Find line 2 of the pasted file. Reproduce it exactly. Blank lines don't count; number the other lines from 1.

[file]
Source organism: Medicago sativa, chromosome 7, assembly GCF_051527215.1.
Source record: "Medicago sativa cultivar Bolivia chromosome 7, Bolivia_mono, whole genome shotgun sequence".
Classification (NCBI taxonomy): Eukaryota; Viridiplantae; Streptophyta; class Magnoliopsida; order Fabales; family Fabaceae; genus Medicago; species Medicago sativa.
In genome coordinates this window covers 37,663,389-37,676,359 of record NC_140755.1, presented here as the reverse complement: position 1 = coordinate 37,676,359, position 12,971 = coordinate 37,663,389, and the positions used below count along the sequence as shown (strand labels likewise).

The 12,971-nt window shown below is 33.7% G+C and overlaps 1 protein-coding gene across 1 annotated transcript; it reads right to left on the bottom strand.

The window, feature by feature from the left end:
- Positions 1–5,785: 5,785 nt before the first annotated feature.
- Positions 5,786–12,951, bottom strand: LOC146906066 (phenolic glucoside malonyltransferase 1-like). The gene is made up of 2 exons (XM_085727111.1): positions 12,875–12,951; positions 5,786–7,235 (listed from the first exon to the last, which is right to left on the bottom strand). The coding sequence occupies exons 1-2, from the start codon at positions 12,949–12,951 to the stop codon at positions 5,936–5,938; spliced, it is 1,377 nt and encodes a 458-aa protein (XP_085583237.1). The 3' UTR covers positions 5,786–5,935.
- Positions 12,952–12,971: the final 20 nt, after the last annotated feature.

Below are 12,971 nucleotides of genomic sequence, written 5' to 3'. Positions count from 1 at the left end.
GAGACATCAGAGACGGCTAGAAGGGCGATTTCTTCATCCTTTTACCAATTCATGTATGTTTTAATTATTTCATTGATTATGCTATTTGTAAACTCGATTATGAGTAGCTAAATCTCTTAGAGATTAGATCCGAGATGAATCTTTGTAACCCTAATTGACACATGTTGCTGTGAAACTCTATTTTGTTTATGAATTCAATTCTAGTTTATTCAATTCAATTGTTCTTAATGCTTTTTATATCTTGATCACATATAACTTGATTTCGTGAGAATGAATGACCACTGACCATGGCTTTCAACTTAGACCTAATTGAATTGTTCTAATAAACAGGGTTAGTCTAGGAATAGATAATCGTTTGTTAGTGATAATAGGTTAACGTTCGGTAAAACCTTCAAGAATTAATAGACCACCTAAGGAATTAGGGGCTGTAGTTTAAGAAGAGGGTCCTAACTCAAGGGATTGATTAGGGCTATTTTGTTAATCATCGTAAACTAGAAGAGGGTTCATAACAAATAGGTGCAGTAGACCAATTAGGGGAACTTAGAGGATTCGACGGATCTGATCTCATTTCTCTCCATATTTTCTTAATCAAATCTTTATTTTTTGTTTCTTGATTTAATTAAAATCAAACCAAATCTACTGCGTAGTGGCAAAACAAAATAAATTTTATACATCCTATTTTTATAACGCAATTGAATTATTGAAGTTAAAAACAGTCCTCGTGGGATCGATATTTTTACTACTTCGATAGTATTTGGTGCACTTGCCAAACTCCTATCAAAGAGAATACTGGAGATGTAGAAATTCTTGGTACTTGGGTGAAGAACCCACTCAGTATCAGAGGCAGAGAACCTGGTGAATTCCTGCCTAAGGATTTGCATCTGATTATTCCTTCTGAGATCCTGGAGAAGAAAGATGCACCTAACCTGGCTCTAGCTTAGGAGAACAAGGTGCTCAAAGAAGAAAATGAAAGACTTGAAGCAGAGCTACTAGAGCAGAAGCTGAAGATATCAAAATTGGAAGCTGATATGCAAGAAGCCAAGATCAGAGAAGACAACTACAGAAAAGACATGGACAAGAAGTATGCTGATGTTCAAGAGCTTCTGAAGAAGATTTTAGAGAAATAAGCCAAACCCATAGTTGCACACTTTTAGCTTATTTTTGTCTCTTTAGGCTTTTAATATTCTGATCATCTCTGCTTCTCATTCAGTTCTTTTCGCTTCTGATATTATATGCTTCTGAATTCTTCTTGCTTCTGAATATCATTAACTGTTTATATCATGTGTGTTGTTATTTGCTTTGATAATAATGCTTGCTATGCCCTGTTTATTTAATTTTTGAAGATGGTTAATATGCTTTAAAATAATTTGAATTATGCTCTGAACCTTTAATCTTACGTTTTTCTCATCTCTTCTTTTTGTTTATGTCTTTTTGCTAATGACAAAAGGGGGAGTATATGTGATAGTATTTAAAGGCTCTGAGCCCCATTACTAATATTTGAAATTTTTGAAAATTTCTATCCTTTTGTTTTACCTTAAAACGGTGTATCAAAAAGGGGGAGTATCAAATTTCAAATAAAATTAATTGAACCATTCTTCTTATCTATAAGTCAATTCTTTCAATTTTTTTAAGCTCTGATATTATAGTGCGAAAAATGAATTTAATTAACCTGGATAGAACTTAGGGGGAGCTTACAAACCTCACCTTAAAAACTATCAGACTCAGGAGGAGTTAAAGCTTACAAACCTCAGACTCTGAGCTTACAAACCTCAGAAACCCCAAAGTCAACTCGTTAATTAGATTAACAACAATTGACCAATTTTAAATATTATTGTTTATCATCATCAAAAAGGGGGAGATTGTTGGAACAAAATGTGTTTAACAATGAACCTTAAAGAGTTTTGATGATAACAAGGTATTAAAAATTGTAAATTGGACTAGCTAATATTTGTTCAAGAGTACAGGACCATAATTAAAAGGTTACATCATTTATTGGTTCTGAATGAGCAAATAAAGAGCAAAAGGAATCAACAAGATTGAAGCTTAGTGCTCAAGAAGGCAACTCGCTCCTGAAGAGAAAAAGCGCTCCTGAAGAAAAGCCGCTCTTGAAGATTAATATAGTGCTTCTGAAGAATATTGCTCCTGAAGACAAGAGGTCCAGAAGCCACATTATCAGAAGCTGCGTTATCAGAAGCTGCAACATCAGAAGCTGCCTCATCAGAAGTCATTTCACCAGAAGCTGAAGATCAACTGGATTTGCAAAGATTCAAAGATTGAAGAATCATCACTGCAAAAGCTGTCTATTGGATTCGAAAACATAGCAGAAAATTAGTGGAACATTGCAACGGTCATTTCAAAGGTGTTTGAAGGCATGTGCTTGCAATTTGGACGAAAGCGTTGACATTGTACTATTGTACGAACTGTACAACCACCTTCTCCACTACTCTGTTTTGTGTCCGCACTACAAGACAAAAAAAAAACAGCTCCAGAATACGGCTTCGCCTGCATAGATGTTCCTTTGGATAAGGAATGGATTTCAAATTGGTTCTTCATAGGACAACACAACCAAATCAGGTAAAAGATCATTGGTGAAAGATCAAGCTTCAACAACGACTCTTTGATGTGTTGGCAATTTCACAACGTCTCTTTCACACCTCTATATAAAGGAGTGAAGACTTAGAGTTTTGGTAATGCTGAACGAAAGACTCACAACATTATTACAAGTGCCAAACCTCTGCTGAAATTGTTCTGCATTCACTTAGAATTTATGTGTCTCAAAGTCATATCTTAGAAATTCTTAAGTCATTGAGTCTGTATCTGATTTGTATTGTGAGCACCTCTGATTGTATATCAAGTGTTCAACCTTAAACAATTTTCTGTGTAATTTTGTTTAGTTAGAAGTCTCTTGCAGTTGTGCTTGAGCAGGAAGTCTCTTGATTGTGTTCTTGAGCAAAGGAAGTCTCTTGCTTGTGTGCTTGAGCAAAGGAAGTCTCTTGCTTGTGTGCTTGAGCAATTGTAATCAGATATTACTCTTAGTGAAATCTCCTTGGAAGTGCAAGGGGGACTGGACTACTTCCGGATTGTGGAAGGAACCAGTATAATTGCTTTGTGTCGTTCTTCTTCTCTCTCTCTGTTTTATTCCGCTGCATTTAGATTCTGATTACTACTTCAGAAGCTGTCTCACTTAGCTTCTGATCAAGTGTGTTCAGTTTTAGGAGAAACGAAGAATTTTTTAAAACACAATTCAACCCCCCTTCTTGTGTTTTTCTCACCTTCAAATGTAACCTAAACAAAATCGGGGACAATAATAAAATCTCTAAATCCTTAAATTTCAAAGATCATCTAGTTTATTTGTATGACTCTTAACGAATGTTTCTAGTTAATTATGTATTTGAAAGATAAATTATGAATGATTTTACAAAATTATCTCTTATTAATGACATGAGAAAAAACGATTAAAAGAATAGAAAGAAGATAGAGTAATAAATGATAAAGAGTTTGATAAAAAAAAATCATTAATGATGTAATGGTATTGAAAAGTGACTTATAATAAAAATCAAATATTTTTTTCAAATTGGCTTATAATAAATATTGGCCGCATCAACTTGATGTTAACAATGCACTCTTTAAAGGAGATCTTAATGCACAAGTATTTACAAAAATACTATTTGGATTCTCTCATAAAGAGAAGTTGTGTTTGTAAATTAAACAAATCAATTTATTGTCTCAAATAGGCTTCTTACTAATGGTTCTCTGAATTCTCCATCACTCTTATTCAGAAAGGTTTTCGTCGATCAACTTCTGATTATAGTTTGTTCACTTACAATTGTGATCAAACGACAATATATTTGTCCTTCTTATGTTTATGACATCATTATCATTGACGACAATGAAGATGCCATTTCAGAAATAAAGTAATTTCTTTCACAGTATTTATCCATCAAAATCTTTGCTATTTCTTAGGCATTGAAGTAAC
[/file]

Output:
Source record: "Medicago sativa cultivar Bolivia chromosome 7, Bolivia_mono, whole genome shotgun sequence".